#Jamaica … dem likkle but dey tallawah

My Escapes

My first visit to Jamaica was in December 1993, but my love affair with the country started long before that. I don’t recall not knowing about Jamaica as a part of the Caribbean because basic Caribbean history was a part of my primary school curriculum, but the love started because of Bob Marley, and Jean D’Costa’s Escape to Last Man Peak.

In the same way that I don’t remember not knowing about Jamaica, I also don’t remember not knowing Bob. Bob’s music was and still is, central to the playlist of my life, with a song, a lyric, a beat for every mood. I still remember walking with my uncle, sister and cousins (going to get ‘meat’ for sheep and goats) when someone passing by on a bicycle told us that Bob had died. It was May 11, 1981 and I was a month or so shy of turning 8 years old. Imagine the impact his passing had on me that my memory of it is so vivid. If I’d had a child they would’ve been called Nesta 😁.

I can’t put a date to when my relationship with Bob started, but I can for Escape to Last Man Peak. I’ve always been an avid reader and used to take pleasure in reading whatever interesting books my sister (older by 2 ½ years) was reading. When she was in second form at secondary school, Escape to Last Man Peak was on her reading list and I think I read it before the school year even started. That’s how I first heard about Falmouth in Jamaica, because a group of orphans who had lost their caretaker to sickness, decided to leave Spanish Town and go to Last Man Peak (near Falmouth) to avoid being forced into child labour. Their escape took them on an adventurous trek across the island and I felt like I was with them.

Imagine how exciting it was for me to finally visit Falmouth in 2017! By then, I’d learned more of the history of Falmouth, a hub for the transatlantic slave trade, where enslaved Africans were bought and sold and the meaning of that visit was even more profound, but the initial excitement of walking through the town was because of that journey Jean D’Costa’s pen took me on as a 9 year old. During that trip to Jamaica I finally bought my own copy of Escape to Last Man Peak.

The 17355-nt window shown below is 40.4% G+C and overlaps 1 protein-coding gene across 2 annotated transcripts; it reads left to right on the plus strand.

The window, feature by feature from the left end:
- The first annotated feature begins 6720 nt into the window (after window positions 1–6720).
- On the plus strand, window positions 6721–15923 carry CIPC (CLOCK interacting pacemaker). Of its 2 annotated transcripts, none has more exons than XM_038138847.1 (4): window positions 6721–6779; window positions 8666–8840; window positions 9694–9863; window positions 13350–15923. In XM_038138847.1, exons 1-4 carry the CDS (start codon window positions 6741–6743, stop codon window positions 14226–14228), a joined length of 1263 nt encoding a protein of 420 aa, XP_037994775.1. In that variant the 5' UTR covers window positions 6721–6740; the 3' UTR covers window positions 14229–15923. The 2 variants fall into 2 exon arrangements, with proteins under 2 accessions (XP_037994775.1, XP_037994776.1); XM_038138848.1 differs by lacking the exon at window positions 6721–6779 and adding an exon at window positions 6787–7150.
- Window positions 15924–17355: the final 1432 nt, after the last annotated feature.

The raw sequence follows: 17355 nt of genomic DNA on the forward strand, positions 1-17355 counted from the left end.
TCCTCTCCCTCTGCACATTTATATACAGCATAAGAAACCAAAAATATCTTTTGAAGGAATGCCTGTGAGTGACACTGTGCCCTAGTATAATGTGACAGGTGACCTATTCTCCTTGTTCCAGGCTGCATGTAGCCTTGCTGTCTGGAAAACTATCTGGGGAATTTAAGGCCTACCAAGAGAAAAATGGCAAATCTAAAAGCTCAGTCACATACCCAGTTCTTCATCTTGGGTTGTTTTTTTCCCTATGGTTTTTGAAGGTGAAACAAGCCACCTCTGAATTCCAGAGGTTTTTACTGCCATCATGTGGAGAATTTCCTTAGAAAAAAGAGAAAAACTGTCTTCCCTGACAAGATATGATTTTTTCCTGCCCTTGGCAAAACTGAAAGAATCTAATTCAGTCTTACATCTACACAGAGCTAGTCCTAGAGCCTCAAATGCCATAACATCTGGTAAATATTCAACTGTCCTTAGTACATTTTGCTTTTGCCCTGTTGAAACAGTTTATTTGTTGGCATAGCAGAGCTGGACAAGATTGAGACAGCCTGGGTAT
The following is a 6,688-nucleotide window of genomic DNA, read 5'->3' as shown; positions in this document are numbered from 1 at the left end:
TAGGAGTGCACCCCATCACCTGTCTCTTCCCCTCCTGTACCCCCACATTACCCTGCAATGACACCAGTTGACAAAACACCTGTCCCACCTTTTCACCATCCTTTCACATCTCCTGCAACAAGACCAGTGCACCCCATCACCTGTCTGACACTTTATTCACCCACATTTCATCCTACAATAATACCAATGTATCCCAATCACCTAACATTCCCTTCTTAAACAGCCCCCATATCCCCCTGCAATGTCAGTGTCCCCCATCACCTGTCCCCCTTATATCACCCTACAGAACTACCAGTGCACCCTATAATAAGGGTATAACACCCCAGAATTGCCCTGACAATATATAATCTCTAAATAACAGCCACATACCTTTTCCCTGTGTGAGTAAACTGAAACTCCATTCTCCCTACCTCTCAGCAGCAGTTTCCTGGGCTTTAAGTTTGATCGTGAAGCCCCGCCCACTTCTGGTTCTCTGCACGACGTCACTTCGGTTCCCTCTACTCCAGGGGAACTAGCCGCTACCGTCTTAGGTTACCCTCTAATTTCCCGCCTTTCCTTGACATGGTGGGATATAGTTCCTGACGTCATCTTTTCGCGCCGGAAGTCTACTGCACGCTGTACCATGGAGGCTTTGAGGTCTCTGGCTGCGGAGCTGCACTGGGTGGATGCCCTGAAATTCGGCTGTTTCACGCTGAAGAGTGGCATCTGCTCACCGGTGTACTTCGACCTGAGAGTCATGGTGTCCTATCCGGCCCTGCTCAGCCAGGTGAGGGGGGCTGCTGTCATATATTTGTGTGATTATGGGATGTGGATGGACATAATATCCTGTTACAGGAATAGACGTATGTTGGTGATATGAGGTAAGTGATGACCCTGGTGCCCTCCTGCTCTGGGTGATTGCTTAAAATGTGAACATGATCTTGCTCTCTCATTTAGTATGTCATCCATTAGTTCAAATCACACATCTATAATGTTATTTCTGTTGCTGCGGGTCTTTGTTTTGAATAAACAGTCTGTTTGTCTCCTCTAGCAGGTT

So Much Things to Say

I’ve just completed the most recent of many trips to Jamaica since 1993 and again it didn’t disappoint. I have very good friends who are Jamaican and my mentor in sustainable tourism was Jamaican. So I’ve visited for both bleisure and pleasure over the years. The first trip was because I had two Jamaican housemates while I was doing my Bachelor’s at UWI in the Bahamas, and decided to go home with them en route to going to Barbados at the end of my first semester. That trip allowed me to visit Bob’s museum and introduced me to Devon House ice-cream. Interestingly enough, I don’t think I’ve visited the museum since that first time, but I’ve had Devon House at least once every trip since 😁.

This last trip had a bit of everything, but as usual was just too short. The main driver of a visit at this specific time was to attend the launch of Travel & Tourism in the Caribbean: Challenges and Opportunities for Small Island Developing States, a book written by one of my friends (attend became participate in, but I guess friends earn the right to draft you into service 😊).  I was again en route to Barbados and knew that in addition to supporting my friend, I would get to hike, catch up with other friends and eat delicious food. So I did all of that and more.

Ride Natty Ride

I’ve yet to go to a country or territory in the Caribbean and not feel some type of connection. To borrow a word from a friend, I am a ‘Caribbeanist’. However, there are some places where the connection is much stronger and Jamaica is for sure one of those places. Maybe it is from listening to Bob and other reggae artists more than I listened to any other artists or genre as I was growing up. Maybe it’s from going to UWI and making lifelong friends from Jamaica. Maybe it’s the admiration for an island with a history of rebellion and a belief in self that seems unparalleled. It’s probably all of those things and more. Whatever the reasons, I’m always excited about visiting.